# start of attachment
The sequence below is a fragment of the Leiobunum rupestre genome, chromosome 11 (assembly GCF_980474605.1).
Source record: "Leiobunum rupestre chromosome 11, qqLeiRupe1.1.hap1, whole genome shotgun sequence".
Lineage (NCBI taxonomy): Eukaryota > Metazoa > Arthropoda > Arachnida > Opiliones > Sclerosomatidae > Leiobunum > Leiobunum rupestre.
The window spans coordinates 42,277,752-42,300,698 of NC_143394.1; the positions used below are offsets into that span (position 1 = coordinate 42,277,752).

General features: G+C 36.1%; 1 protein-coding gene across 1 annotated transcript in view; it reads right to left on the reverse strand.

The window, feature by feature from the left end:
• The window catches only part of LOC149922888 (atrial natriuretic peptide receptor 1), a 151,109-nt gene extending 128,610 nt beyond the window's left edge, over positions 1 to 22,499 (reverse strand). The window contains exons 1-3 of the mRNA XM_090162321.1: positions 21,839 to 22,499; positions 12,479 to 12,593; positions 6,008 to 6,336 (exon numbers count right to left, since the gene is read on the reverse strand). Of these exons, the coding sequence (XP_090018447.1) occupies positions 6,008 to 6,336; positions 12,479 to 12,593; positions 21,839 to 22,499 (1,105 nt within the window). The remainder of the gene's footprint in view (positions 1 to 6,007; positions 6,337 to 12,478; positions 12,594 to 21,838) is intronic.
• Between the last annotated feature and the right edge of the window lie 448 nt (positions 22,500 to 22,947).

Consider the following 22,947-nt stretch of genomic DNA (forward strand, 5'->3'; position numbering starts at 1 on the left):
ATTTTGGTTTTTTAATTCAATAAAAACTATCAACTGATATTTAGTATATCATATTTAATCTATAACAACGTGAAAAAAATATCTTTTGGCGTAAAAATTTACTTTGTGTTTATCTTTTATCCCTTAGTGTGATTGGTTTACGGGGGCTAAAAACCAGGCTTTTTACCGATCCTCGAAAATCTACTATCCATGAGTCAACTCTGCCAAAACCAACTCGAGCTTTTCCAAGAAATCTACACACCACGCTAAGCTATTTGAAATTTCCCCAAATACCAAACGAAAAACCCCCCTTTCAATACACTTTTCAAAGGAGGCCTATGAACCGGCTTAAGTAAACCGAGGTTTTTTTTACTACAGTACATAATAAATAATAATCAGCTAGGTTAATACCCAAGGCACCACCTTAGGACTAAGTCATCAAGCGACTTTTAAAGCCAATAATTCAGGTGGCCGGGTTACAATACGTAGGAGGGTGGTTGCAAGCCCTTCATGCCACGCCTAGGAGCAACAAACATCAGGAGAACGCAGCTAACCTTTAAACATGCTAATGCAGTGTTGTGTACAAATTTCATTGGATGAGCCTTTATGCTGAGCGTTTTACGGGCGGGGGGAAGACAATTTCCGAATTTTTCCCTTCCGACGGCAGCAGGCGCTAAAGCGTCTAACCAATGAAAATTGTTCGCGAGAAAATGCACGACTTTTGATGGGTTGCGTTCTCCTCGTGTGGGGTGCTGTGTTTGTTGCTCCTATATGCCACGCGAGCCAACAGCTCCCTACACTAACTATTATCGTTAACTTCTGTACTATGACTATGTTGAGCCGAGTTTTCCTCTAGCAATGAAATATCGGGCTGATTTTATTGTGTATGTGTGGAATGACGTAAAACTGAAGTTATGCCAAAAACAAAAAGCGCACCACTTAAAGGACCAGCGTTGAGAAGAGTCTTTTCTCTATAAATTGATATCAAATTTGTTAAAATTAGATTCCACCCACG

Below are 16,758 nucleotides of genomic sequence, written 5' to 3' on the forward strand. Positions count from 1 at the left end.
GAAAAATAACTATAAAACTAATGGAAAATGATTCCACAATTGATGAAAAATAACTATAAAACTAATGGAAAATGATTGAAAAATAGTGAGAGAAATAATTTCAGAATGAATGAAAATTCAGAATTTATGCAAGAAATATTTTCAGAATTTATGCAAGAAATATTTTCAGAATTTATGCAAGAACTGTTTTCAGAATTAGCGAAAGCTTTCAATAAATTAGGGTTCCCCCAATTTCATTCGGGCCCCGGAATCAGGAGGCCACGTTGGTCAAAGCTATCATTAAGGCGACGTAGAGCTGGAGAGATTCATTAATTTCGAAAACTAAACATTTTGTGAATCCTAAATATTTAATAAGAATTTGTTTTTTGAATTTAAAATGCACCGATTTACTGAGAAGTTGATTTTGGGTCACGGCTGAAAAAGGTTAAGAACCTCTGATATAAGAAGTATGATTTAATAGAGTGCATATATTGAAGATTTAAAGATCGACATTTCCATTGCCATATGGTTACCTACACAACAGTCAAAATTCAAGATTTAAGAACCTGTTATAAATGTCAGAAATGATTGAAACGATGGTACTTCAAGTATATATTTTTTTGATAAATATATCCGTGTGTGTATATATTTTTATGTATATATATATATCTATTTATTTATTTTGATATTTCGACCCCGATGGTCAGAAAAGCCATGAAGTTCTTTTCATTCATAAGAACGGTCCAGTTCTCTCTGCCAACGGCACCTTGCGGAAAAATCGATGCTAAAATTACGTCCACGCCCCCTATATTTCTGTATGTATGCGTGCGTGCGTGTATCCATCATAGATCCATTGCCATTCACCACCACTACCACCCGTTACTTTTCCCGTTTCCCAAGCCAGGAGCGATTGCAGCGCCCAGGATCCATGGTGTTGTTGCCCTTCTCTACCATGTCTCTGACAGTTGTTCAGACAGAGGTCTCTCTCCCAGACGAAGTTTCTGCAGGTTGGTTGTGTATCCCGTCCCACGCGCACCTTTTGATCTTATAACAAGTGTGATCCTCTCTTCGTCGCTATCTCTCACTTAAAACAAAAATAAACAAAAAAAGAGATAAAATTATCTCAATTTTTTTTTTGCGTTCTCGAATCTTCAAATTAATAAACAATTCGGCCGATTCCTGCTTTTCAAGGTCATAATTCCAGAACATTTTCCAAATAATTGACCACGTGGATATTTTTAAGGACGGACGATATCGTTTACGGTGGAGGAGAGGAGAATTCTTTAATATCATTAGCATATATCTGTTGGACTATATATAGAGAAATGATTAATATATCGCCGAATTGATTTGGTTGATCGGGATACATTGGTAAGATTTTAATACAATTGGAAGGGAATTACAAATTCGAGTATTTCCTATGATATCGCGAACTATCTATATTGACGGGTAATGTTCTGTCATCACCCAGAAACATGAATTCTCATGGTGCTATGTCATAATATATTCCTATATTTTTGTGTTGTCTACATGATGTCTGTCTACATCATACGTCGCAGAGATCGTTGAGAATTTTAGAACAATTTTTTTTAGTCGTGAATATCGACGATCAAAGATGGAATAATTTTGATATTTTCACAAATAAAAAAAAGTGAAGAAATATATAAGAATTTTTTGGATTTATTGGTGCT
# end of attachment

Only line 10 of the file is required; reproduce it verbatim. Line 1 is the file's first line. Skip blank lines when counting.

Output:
ATTTTGGTTTTTTAATTCAATAAAAACTATCAACTGATATTTAGTATATCATATTTAATCTATAACAACGTGAAAAAAATATCTTTTGGCGTAAAAATTTACTTTGTGTTTATCTTTTATCCCTTAGTGTGATTGGTTTACGGGGGCTAAAAACCAGGCTTTTTACCGATCCTCGAAAATCTACTATCCATGAGTCAACTCTGCCAAAACCAACTCGAGCTTTTCCAAGAAATCTACACACCACGCTAAGCTATTTGAAATTTCCCCAAATACCAAACGAAAAACCCCCCTTTCAATACACTTTTCAAAGGAGGCCTATGAACCGGCTTAAGTAAACCGAGGTTTTTTTTACTACAGTACATAATAAATAATAATCAGCTAGGTTAATACCCAAGGCACCACCTTAGGACTAAGTCATCAAGCGACTTTTAAAGCCAATAATTCAGGTGGCCGGGTTACAATACGTAGGAGGGTGGTTGCAAGCCCTTCATGCCACGCCTAGGAGCAACAAACATCAGGAGAACGCAGCTAACCTTTAAACATGCTAATGCAGTGTTGTGTACAAATTTCATTGGATGAGCCTTTATGCTGAGCGTTTTACGGGCGGGGGGAAGACAATTTCCGAATTTTTCCCTTCCGACGGCAGCAGGCGCTAAAGCGTCTAACCAATGAAAATTGTTCGCGAGAAAATGCACGACTTTTGATGGGTTGCGTTCTCCTCGTGTGGGGTGCTGTGTTTGTTGCTCCTATATGCCACGCGAGCCAACAGCTCCCTACACTAACTATTATCGTTAACTTCTGTACTATGACTATGTTGAGCCGAGTTTTCCTCTAGCAATGAAATATCGGGCTGATTTTATTGTGTATGTGTGGAATGACGTAAAACTGAAGTTATGCCAAAAACAAAAAGCGCACCACTTAAAGGACCAGCGTTGAGAAGAGTCTTTTCTCTATAAATTGATATCAAATTTGTTAAAATTAGATTCCACCCACG